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Severe Forms of Acne

There are mainly six severe forms of acne. They are (1) acne conglobata, (2) acne fulminans, (3) gram-negative folliculitis, (4) pyoderma faciale (also known rosasea fulminans), (5) SAPHA syndrome and (6) pyoderma gangrenosum acne.

(1) Acne conglobata:

This is very uncommon but a severe form of acne. This is particularly seen in males and usually occurs in the trunk and upper limbs. Unlike common acne, facial lesions are less common in acne conglobata. This type of acne starts in early teens and increases in severity in second and third decade. This is characterized by multiple inflammatory papules and tender (painful) nodules. They frequently fuse together to form draining sinuses (sinus is a channel with opening outside). Large scaring and multiple blackheads are also seen. There may be malignant (cancerous) change in the scar. Rarely it is seen with folliculitis decalvans which is very rare and chronic progressive hair disease that produce scaring alopecia (baldness of head). There is extensive scaring. Familial cases of acne conglobata has been reported. It may persist up to the age of 40-50 years.
Treatment is very difficult. Treatment can be of long term high dose antibiotics, dapsone (an anti-leprosy drug) and topical therapy (local therapy). Oral isotretinoin is the treatment of choice, which is given for 4-6 month at the dose of 1mg/kg/day. It is combine with antibiotics like erythromycin or trimethoprim. Short and intermittent courses of oral steroids can be used. Some time surgery may be required.

(2) Acne Fulminans:

This was previously described as ulcerative form of acne conglobata. This is also very uncommon. This is immunologically induced systemic disease, antigen of which is P. acnes. The patients are usually young males and they suddenly develop extensive inflammatory lesions, mainly on trunk. The patients also suffer from fever, joint pain, lack of appetite, weight loss and lethargy. Bone involvement is common. There is enlargement of spleen. Bone involvement is usually in the form of osteolysis (bone erosion) which can be seen in x-ray. The prognosis of bone lesion are very good.
Testosterone treatment and oral isotretinoin can induce acne fulminans. Acne fulminans like lesion is seen in Epstein-Barr virus infection, so patients with sudden exacerbation of acne should be checked for infectious mononucleosis (caused by Epstein-Barr virus).
Treatment is oral prednisolone (steroid) 0.5 to1mg/kg/day and gradually tapered to zero in six weeks. Bone pain, fever and lethargy are treated symptomatically with salicylates (aspirin) and physiotherapy. For underlying skin lesion oral antibiotics are required. Crusts have to be removed with emollient oil which is followed by use of a steroid and antiseptic cream for 2-3 weeks.

(3) Gram-Negetive Folliculitis:

This is a complication of long term antibiotic therapy for treatment of acne. Usually oral antibiotic are responsible and less commonly topical antibiotics. Common presentation is sudden eruption of multiple, follicular pustules (with pus ) or nodules. Examination of samplings reveals gram-negative organisms like klebsiella, proteas, Escherchia coli (e.coli) or pseudomonas. Treatment is stopping of antibiotics and replace them with ampicillin (250mg four times/day) or trimethoprime (600mg/day). But relapses are common and response is slow. So nowadays isotretinoin is the treatment of choice, with this relapses are less common.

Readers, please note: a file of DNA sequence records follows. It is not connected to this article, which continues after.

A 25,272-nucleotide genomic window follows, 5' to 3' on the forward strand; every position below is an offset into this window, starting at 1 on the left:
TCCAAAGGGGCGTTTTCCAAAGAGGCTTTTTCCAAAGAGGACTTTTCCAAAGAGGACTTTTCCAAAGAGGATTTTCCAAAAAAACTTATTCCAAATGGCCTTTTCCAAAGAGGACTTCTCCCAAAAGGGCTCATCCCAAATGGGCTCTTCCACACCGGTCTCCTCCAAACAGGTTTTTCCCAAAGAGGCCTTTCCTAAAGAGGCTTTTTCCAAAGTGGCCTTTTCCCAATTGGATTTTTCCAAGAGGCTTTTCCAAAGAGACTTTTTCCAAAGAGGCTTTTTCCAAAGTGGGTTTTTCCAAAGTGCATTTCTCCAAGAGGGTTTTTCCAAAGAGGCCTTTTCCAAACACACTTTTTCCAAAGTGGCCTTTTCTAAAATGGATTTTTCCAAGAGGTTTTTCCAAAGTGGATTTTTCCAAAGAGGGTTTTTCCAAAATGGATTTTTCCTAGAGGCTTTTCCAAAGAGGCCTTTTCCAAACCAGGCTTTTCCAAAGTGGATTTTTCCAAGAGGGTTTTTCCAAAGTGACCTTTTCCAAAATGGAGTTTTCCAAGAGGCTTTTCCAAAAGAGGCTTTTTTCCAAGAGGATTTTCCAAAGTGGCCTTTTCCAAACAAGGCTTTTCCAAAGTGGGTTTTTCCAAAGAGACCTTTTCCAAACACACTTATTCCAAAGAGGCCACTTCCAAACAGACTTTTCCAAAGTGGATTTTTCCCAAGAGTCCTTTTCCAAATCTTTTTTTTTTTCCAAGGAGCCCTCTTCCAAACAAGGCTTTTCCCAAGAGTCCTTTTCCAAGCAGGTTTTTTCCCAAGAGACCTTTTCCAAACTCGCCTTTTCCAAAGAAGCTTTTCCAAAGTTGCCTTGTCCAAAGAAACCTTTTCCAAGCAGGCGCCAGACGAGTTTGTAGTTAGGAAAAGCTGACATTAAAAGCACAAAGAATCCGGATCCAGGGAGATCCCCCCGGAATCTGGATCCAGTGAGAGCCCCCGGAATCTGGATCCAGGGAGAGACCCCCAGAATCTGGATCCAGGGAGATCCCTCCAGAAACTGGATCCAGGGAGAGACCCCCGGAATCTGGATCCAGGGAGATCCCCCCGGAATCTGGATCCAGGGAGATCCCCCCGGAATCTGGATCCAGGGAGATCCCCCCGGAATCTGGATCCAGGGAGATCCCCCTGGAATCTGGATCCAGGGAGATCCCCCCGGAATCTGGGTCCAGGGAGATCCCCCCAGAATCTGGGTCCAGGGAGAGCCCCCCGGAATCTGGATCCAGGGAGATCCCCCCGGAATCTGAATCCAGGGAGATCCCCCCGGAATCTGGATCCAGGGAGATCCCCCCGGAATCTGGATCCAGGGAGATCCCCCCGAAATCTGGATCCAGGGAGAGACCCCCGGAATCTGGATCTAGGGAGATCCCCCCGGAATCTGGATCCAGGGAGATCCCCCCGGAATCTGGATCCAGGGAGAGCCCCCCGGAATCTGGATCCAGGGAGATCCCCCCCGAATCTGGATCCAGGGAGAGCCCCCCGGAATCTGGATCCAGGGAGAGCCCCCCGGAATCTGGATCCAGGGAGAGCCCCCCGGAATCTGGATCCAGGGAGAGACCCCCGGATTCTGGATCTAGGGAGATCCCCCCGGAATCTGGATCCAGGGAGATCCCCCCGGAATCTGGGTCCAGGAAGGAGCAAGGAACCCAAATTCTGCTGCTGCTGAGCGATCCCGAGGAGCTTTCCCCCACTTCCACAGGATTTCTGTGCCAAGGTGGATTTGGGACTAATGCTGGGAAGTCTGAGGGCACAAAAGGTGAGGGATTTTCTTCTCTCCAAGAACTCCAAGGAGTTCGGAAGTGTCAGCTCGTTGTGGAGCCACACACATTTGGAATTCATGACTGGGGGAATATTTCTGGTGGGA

(4) Pyoderma Faciale:

Also known as rosacea fulminans. Though it is a variant of acne it is more related to rosasea. This is severe form of facial dermatosis. It is uncommon and occurs by suddenly producing eruptions of pustules and nodules, mainly in face. Common age group is 20-40 years of females, usually followed by stress; comedones are rare and there is no systemic involvement. Pyoderma faciale is reported to be associated with daily high dose of vitamin B complex and with Chron’s disease, but the cause of association is not known.

Treatment is with minocycline (100-200mg/day) and intra-lesional steroids. But the treatment of choice is oral isotretinoin 0.5mg/kg/day for 4-6 months. To reduce exacerbation oral prednisolone (0.5 to 1mg/kg/day) is used and tapered to zero over 4 weeks should be given. The prednisolone should be started 2-3 weeks before starting isotretinoin. Other alternative is metronidazole and dapsone.

(5) SAPHO syndrome:

SAPHO is sinuvitis, acne, pustulosis, hyperostosis and osteitis. It is associated with recurrent chronic multifocal osteomyelitis which have skin disorders. Severe acne is one of the less frequently associated disorder. This may due to immunological reaction to a particular bacterial antigen.

(6) Vasculitis/pyoderma Gangresisum acne:

This occurs in otherwise mild acne patients. There is sudden onset of severe vasculitic and pyoderma gangrenosum like lesions. There is severe scarring as a consequence. The cause of this devastating acne may be due to immunological reaction to P.acnes. These patients do not respond to isotretinoin but can be controlled to some extent by oral steroids and azathioprine (200mg/day) it given for 2-3 moths.

 

Image courtesy of [Stuart Miles] at FreeDigitalPhotos.net

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